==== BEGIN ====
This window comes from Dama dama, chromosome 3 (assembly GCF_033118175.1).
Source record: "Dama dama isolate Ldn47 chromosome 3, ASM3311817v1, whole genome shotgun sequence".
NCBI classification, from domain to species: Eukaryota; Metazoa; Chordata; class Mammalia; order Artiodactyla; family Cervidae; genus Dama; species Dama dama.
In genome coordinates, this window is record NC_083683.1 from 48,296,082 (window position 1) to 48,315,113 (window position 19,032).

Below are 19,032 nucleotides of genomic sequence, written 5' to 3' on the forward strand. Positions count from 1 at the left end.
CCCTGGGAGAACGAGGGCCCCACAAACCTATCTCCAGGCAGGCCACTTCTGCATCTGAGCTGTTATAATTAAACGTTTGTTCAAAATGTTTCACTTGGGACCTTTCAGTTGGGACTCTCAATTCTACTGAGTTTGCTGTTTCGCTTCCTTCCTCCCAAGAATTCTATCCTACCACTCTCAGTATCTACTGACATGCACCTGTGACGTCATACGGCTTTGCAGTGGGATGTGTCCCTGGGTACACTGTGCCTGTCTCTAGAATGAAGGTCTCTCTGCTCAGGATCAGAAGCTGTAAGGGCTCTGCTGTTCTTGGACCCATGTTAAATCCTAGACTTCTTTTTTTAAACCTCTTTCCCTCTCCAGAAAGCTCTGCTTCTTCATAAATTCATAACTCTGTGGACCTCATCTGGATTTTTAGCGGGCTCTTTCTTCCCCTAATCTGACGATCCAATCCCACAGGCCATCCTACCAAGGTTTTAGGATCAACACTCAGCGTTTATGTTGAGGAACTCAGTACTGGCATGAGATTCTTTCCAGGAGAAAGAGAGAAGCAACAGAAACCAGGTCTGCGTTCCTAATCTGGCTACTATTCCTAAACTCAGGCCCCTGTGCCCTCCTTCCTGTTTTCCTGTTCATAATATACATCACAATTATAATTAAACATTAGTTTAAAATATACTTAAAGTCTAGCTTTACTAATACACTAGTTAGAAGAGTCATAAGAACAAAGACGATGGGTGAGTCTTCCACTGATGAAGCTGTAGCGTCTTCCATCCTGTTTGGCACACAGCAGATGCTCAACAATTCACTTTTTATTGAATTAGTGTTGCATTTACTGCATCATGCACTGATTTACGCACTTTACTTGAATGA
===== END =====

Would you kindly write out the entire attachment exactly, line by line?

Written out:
This window comes from Dama dama, chromosome 3 (assembly GCF_033118175.1).
Source record: "Dama dama isolate Ldn47 chromosome 3, ASM3311817v1, whole genome shotgun sequence".
NCBI classification, from domain to species: Eukaryota; Metazoa; Chordata; class Mammalia; order Artiodactyla; family Cervidae; genus Dama; species Dama dama.
In genome coordinates, this window is record NC_083683.1 from 48,296,082 (window position 1) to 48,315,113 (window position 19,032).

Below are 19,032 nucleotides of genomic sequence, written 5' to 3' on the forward strand. Positions count from 1 at the left end.
CCCTGGGAGAACGAGGGCCCCACAAACCTATCTCCAGGCAGGCCACTTCTGCATCTGAGCTGTTATAATTAAACGTTTGTTCAAAATGTTTCACTTGGGACCTTTCAGTTGGGACTCTCAATTCTACTGAGTTTGCTGTTTCGCTTCCTTCCTCCCAAGAATTCTATCCTACCACTCTCAGTATCTACTGACATGCACCTGTGACGTCATACGGCTTTGCAGTGGGATGTGTCCCTGGGTACACTGTGCCTGTCTCTAGAATGAAGGTCTCTCTGCTCAGGATCAGAAGCTGTAAGGGCTCTGCTGTTCTTGGACCCATGTTAAATCCTAGACTTCTTTTTTTAAACCTCTTTCCCTCTCCAGAAAGCTCTGCTTCTTCATAAATTCATAACTCTGTGGACCTCATCTGGATTTTTAGCGGGCTCTTTCTTCCCCTAATCTGACGATCCAATCCCACAGGCCATCCTACCAAGGTTTTAGGATCAACACTCAGCGTTTATGTTGAGGAACTCAGTACTGGCATGAGATTCTTTCCAGGAGAAAGAGAGAAGCAACAGAAACCAGGTCTGCGTTCCTAATCTGGCTACTATTCCTAAACTCAGGCCCCTGTGCCCTCCTTCCTGTTTTCCTGTTCATAATATACATCACAATTATAATTAAACATTAGTTTAAAATATACTTAAAGTCTAGCTTTACTAATACACTAGTTAGAAGAGTCATAAGAACAAAGACGATGGGTGAGTCTTCCACTGATGAAGCTGTAGCGTCTTCCATCCTGTTTGGCACACAGCAGATGCTCAACAATTCACTTTTTATTGAATTAGTGTTGCATTTACTGCATCATGCACTGATTTACGCACTTTACTTGAATGA